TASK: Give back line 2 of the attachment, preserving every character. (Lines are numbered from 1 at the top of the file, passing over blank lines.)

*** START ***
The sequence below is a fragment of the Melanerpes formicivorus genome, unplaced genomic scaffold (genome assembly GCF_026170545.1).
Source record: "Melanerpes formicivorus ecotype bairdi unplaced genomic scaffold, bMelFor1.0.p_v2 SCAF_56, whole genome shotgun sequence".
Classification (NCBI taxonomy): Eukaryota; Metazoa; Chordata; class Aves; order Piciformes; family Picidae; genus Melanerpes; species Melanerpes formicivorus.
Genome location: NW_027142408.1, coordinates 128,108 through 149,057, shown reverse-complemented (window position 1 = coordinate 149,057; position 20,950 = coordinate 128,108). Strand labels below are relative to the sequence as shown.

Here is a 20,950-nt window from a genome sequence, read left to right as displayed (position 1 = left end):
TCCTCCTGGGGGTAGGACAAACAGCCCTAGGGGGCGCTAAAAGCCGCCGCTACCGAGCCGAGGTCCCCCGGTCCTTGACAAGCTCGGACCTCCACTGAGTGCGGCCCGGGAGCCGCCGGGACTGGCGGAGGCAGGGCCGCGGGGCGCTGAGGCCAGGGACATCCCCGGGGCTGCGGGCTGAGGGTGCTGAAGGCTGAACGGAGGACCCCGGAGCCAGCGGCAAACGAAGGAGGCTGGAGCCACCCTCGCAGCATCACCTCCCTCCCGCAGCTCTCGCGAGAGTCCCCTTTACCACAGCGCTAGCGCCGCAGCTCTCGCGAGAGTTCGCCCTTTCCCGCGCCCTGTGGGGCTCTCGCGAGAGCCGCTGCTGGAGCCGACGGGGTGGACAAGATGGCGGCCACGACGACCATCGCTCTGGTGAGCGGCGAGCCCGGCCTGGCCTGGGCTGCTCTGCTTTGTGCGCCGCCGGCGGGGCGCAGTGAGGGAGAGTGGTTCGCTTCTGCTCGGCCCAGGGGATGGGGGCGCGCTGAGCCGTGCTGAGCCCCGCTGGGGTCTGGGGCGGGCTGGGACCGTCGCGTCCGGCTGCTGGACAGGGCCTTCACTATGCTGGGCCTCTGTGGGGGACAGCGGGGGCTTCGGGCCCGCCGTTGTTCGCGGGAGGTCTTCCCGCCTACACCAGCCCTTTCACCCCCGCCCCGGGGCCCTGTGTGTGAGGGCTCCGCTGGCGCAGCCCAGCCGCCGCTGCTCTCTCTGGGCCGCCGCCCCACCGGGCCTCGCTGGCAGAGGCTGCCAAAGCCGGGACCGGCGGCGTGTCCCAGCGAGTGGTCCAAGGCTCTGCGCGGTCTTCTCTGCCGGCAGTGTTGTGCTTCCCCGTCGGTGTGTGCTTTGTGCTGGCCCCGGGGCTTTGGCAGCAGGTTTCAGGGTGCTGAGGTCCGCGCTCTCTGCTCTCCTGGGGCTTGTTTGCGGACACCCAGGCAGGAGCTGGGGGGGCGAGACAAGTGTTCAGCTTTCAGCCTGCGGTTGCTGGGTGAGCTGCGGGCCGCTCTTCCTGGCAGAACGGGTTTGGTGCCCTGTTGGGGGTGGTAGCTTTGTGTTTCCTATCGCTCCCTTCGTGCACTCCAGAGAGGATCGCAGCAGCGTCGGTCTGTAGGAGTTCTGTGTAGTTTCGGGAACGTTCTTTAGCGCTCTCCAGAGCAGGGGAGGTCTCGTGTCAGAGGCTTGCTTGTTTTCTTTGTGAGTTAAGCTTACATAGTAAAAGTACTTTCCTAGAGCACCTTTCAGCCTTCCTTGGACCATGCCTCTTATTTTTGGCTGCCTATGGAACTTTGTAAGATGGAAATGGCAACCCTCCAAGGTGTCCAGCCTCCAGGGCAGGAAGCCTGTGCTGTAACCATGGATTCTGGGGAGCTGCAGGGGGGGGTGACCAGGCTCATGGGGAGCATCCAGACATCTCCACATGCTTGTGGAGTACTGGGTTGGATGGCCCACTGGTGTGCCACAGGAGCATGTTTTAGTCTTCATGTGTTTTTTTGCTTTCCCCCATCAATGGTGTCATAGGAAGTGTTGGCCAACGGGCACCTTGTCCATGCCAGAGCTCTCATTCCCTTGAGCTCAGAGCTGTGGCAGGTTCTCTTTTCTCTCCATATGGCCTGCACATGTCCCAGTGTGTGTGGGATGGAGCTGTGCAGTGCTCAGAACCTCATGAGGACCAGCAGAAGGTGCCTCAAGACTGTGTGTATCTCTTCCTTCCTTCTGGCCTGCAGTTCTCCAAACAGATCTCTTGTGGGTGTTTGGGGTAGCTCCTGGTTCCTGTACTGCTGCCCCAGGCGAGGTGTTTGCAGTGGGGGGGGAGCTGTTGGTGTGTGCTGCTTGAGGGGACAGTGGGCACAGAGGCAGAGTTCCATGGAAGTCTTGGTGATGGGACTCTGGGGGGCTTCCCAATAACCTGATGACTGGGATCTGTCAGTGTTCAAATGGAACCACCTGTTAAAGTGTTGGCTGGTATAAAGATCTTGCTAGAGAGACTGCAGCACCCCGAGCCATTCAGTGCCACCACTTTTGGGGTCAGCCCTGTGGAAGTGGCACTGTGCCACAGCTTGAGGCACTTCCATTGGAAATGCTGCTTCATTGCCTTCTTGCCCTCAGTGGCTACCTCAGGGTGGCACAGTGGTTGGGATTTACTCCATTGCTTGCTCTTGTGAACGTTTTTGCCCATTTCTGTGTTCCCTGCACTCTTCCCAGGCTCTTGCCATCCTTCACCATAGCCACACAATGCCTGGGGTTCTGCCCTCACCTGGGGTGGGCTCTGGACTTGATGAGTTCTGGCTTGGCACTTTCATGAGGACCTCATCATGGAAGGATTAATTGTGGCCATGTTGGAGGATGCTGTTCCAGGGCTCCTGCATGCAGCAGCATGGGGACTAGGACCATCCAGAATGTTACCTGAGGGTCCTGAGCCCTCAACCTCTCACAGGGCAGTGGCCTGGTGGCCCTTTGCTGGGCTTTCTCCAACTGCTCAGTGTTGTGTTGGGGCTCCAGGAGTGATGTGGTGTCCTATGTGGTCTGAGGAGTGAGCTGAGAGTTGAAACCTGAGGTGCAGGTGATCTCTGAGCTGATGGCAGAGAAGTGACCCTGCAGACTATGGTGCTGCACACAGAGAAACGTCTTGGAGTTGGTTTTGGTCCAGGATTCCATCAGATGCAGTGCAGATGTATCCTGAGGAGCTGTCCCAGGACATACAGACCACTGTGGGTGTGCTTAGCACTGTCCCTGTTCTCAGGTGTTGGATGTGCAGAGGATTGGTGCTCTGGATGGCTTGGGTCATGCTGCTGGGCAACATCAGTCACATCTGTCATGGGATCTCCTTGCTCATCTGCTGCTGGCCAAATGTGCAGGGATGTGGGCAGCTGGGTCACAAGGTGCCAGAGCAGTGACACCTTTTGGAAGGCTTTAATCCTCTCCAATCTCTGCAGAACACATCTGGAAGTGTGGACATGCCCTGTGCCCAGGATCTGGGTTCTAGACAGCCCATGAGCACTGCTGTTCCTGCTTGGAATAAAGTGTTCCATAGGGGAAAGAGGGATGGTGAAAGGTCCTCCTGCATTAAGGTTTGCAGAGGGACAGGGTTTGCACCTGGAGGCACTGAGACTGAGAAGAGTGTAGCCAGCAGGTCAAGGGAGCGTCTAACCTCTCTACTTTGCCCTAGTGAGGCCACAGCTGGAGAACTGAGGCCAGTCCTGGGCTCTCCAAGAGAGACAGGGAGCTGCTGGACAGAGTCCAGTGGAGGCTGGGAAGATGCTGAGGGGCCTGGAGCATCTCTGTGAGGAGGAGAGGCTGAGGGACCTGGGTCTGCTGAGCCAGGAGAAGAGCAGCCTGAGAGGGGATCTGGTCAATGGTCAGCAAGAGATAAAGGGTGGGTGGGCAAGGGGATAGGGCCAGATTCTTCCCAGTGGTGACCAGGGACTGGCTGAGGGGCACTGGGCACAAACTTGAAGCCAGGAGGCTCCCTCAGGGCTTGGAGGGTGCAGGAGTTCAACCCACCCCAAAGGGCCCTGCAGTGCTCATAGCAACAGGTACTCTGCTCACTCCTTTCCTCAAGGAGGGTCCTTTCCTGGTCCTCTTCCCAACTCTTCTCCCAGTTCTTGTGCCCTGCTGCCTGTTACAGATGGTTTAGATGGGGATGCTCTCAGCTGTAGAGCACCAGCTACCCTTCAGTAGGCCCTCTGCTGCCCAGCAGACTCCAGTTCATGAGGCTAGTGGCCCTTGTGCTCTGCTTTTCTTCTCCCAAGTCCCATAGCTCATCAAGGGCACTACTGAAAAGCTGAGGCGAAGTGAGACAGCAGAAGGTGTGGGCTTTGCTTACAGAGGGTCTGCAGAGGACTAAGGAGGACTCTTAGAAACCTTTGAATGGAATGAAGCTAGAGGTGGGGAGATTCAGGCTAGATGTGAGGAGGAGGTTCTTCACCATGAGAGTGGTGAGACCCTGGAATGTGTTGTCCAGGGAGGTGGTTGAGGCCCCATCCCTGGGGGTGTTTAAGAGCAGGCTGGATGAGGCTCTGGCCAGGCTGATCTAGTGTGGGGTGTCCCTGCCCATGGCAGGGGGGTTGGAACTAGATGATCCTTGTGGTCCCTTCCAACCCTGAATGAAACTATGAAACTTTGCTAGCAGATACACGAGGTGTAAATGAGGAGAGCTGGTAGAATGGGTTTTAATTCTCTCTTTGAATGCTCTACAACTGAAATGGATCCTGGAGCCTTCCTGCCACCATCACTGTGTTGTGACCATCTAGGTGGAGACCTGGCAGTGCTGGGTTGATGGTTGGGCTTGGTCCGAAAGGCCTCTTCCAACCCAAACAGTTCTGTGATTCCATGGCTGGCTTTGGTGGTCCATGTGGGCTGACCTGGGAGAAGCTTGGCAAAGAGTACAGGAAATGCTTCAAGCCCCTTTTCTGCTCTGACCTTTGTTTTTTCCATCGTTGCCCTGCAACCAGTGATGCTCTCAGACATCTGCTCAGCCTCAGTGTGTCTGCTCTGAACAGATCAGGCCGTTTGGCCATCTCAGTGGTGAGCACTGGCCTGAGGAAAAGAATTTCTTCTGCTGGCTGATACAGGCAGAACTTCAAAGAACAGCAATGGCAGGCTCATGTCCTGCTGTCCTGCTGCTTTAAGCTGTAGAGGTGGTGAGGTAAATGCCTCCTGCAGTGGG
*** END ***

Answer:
Source record: "Melanerpes formicivorus ecotype bairdi unplaced genomic scaffold, bMelFor1.0.p_v2 SCAF_56, whole genome shotgun sequence".